Meanwhile, the show's website, which can be accessed as it appeared on certain dates through the summer of 2006, gives some sense of Trump's commentary, featuring descriptions of segments including "No More Viagra for Rapists," "Don't Hire Smokers," a chastity club in the Ivy League ("Can you believe it? Chastity?"), Michael Jackson's acquittal ("Stay out of the tabloids and, for goodness sake, don't say hello to those little boys"), and the ethics of fishing ("I believe it's painful for the fish"). But for the show's final years and on other politically salient topics mentioned on the site, such as the legalization of marijuana in Denver and Elton John's union to his partner under a new British law for same-sex couples, it is impossible to know what Trump said without access to the audio files.
From the early months of the show: "BEWARE! New York City is swarming with Republican's [sic]!"
Here's an ad for the show before it launched:
Trump wondered how Omarosa could charge $3.99 per minute.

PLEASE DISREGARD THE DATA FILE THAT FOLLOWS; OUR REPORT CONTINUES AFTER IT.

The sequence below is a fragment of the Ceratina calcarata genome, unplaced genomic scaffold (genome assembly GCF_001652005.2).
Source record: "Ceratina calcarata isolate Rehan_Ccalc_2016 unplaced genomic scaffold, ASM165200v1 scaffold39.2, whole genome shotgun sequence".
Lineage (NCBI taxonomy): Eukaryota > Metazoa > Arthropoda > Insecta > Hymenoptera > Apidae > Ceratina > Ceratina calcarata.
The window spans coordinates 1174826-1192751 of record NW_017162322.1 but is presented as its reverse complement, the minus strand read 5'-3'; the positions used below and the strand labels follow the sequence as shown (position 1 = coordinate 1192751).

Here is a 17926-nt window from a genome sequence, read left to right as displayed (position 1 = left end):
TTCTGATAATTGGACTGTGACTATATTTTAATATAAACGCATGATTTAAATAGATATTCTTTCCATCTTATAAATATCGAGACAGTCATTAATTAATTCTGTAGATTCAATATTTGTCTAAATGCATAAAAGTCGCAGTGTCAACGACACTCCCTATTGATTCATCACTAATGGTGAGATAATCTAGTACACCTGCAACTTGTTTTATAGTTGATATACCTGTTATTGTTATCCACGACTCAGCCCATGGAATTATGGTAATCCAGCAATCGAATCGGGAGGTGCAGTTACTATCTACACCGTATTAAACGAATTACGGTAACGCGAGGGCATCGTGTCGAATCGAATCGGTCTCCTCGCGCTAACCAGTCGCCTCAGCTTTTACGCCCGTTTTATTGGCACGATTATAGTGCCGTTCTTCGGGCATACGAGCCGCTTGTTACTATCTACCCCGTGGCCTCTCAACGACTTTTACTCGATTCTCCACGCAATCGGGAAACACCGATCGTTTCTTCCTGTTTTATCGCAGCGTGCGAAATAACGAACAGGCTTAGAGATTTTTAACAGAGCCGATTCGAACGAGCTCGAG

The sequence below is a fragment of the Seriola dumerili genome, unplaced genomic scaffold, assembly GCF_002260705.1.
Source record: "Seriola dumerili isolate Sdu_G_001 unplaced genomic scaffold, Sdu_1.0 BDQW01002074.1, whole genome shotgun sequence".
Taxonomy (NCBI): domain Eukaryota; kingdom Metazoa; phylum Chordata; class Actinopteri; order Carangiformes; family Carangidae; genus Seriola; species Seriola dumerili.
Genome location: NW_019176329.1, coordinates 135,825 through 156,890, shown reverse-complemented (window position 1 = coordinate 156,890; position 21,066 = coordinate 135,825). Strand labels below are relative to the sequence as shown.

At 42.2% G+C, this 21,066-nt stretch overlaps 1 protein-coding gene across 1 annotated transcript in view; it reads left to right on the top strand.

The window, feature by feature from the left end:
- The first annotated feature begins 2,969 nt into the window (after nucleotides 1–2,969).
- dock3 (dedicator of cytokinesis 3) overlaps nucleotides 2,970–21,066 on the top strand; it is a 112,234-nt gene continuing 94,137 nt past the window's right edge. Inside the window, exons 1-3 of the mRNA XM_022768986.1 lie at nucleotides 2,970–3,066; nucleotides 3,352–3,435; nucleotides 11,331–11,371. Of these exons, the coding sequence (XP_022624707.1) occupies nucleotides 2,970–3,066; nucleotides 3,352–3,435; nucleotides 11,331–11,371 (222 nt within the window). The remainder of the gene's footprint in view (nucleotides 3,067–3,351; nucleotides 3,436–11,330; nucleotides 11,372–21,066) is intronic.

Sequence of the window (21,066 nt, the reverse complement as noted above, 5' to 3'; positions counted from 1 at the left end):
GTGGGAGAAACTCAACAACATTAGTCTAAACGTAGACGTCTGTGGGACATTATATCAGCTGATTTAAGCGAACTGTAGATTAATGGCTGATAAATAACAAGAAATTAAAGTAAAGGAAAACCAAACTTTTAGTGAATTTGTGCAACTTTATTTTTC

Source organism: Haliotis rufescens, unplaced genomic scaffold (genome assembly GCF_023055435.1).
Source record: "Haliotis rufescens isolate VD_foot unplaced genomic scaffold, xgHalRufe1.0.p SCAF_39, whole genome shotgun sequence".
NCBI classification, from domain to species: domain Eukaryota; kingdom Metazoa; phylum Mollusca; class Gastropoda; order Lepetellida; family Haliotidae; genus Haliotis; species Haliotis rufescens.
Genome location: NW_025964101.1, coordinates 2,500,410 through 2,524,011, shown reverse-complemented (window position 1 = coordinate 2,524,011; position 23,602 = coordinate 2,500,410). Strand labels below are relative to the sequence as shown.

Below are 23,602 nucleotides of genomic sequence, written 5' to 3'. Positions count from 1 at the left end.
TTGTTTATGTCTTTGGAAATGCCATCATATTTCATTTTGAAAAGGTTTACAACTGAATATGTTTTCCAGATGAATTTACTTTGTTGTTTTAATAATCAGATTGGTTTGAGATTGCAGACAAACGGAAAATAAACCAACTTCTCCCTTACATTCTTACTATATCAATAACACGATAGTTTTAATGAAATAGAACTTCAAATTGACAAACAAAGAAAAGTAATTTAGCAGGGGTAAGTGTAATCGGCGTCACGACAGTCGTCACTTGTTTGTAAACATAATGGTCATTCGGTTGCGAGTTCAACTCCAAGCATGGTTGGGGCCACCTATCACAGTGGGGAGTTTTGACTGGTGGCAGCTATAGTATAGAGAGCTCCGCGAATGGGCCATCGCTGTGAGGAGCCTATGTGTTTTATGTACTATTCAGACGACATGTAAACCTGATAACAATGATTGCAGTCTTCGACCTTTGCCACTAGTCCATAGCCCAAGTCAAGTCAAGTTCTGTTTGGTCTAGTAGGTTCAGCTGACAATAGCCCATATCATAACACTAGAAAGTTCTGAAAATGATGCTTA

In one show, Trump addressed the question of whether sick people should be able to smoke marijuana.
Trump advised Britney Spears not to get married without a prenup.
Trump asked, "Are Democrats really better in the bedroom?"
Trump opined on China's "war on electronic porn."
Trump suggested that "money changed hands" between Kobe Bryant and the woman who accused him of sexual assault.
Trump appears to have seen opportunity in cloning technology, saying he hoped that, someday, people's "original hair" could be cloned.
On "Trumped!", Trump sometimes recounted episodes of The Apprentice.
Trump gave his views on Dale Earnhardt Jr. cursing on TV.
Trump offered his opinion on beauty standards for women.
Trump tackled topics such as this medical procedure:
"I hate smoking," Trump said.
Trump said one Apprentice contestant used "plenty of sex, not only in the boardroom but on the street."
Trump said his conclusion from watching people fish was that "it's painful for the fish."
The show featured Trump's views on baseball's steroids scandal:
The real estate tycoon appears to have weighed in on Larry Summers' speech on women in math and science.
The Donald didn't like Dan Rather.